Attention class, the subject of today’s lecture is the “Map” guitar manufactured by Eastwood Guitars.
In the Beginning
Homo Sapiens created the electric guitar by placing a coil-wound electromagnet in proximity to the strings of an acoustic guitar and running the signal to an amplifying device. And it was good.
Many years passed before the winds of change began to blow. The double big bang of the advent of the solid body guitar and the tumultuous storm of rock n’ roll’s arrival in the world of young humans kicked the demand for, and the production of, this new genus of guitar into hyperdrive. Thus were born into the world many new species; some very distinct from those of the past.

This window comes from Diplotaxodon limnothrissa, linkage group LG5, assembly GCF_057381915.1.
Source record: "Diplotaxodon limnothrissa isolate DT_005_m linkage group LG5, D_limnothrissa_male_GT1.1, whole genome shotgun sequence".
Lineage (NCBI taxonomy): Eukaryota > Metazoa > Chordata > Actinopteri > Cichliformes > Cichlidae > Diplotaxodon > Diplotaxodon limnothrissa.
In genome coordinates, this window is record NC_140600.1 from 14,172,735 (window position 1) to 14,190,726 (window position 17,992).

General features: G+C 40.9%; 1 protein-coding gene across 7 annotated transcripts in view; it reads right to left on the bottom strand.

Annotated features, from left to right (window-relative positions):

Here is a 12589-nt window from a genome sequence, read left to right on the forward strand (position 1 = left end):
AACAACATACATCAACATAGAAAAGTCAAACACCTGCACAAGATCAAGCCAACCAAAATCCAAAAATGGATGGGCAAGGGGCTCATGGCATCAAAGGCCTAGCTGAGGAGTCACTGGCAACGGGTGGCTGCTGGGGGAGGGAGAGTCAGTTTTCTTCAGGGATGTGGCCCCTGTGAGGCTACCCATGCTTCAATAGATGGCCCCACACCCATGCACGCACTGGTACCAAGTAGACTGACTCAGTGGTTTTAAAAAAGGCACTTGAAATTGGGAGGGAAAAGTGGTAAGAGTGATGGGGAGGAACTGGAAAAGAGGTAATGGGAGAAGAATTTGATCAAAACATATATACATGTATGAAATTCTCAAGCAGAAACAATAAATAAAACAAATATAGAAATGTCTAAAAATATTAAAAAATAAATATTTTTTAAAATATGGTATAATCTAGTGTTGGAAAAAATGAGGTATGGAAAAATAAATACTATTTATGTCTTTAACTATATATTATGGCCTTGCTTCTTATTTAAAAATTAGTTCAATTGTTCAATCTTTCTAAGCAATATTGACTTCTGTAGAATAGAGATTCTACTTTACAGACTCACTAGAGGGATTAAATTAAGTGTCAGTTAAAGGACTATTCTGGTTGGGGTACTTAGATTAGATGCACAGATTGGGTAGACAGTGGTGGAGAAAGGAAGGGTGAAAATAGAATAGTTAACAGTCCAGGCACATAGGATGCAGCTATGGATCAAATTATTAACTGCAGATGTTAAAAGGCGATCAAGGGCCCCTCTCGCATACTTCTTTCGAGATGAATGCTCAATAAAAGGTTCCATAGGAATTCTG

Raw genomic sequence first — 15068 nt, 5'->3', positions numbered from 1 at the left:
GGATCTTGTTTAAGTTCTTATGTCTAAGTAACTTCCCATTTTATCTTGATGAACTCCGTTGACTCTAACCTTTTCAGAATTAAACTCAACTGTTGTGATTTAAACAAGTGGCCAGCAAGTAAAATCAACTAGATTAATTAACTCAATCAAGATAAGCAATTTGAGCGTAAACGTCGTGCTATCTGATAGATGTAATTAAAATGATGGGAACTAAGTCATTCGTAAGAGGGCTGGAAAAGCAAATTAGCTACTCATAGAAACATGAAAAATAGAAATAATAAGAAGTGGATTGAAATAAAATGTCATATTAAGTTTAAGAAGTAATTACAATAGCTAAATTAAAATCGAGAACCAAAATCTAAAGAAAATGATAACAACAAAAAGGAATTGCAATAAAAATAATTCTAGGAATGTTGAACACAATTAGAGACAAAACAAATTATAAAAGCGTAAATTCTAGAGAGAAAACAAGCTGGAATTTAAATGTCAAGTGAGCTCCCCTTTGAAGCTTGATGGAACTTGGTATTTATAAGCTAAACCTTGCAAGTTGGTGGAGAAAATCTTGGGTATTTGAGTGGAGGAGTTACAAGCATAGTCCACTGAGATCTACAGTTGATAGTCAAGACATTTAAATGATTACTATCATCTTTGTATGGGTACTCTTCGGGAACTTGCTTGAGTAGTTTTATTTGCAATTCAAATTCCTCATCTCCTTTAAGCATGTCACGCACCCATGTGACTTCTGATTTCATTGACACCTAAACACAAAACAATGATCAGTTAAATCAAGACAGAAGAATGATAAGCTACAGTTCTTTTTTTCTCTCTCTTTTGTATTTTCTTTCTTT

The Good the Bad, the Ugly
Those who could afford the freight played the guitars of their heroes: Fender, Gibson, Guild, or Gretsch. Others -- neophytes, and the less heeled -- perused mail-order catalogs, or haunted the music stores or department stores of their hometowns, scooping up cool bargain guitars by such names as Kay, Harmony, Teisco, Eko, Guyatone, National, Supro, Airline, Silvertone, Danelectro and many others from here and abroad.
Some were good and launched many a guitar career, some were just plain bad and discouraged many a would-be player, and some were just too grotesque to be taken seriously by the guitar public.
Invasion of the Clones
It didn’t take long for the established, known-name manufacturers to hone in on the entry level thing. Lo, and whereupon were born the “Epiphone” line of Gibson, the “Squier” line of Fender along with many new lines of copies, both domestic and Asian.